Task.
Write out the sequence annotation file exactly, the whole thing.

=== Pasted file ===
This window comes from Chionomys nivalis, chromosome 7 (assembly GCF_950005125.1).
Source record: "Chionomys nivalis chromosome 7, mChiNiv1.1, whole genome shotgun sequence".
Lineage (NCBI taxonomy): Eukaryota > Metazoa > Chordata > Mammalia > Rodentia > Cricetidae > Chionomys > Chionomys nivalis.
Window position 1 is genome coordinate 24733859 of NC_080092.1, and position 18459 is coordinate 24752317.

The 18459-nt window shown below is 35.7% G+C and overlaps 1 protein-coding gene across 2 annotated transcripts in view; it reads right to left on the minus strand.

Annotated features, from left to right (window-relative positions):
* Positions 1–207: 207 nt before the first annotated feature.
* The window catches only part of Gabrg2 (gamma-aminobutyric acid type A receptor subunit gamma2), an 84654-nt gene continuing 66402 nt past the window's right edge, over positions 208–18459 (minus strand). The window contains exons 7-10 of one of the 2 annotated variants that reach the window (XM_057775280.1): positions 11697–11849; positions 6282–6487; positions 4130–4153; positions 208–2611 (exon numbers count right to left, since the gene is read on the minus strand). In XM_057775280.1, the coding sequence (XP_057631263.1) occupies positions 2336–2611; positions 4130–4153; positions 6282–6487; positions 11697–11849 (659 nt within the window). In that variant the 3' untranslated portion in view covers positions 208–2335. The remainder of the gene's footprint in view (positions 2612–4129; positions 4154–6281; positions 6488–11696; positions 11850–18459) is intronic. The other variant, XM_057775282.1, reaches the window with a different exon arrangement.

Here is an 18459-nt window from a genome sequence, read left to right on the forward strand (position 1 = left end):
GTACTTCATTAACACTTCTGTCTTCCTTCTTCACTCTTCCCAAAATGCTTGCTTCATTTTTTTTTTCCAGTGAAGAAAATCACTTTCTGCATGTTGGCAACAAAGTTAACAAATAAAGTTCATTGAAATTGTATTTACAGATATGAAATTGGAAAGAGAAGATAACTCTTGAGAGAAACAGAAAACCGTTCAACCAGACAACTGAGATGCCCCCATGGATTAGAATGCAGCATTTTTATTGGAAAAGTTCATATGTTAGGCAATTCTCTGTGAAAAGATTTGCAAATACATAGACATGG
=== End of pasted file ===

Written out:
This window comes from Chionomys nivalis, chromosome 7 (assembly GCF_950005125.1).
Source record: "Chionomys nivalis chromosome 7, mChiNiv1.1, whole genome shotgun sequence".
Lineage (NCBI taxonomy): Eukaryota > Metazoa > Chordata > Mammalia > Rodentia > Cricetidae > Chionomys > Chionomys nivalis.
Window position 1 is genome coordinate 24733859 of NC_080092.1, and position 18459 is coordinate 24752317.

The 18459-nt window shown below is 35.7% G+C and overlaps 1 protein-coding gene across 2 annotated transcripts in view; it reads right to left on the minus strand.

Annotated features, from left to right (window-relative positions):
* Positions 1–207: 207 nt before the first annotated feature.
* The window catches only part of Gabrg2 (gamma-aminobutyric acid type A receptor subunit gamma2), an 84654-nt gene continuing 66402 nt past the window's right edge, over positions 208–18459 (minus strand). The window contains exons 7-10 of one of the 2 annotated variants that reach the window (XM_057775280.1): positions 11697–11849; positions 6282–6487; positions 4130–4153; positions 208–2611 (exon numbers count right to left, since the gene is read on the minus strand). In XM_057775280.1, the coding sequence (XP_057631263.1) occupies positions 2336–2611; positions 4130–4153; positions 6282–6487; positions 11697–11849 (659 nt within the window). In that variant the 3' untranslated portion in view covers positions 208–2335. The remainder of the gene's footprint in view (positions 2612–4129; positions 4154–6281; positions 6488–11696; positions 11850–18459) is intronic. The other variant, XM_057775282.1, reaches the window with a different exon arrangement.

Here is an 18459-nt window from a genome sequence, read left to right on the forward strand (position 1 = left end):
GTACTTCATTAACACTTCTGTCTTCCTTCTTCACTCTTCCCAAAATGCTTGCTTCATTTTTTTTTTCCAGTGAAGAAAATCACTTTCTGCATGTTGGCAACAAAGTTAACAAATAAAGTTCATTGAAATTGTATTTACAGATATGAAATTGGAAAGAGAAGATAACTCTTGAGAGAAACAGAAAACCGTTCAACCAGACAACTGAGATGCCCCCATGGATTAGAATGCAGCATTTTTATTGGAAAAGTTCATATGTTAGGCAATTCTCTGTGAAAAGATTTGCAAATACATAGACATGG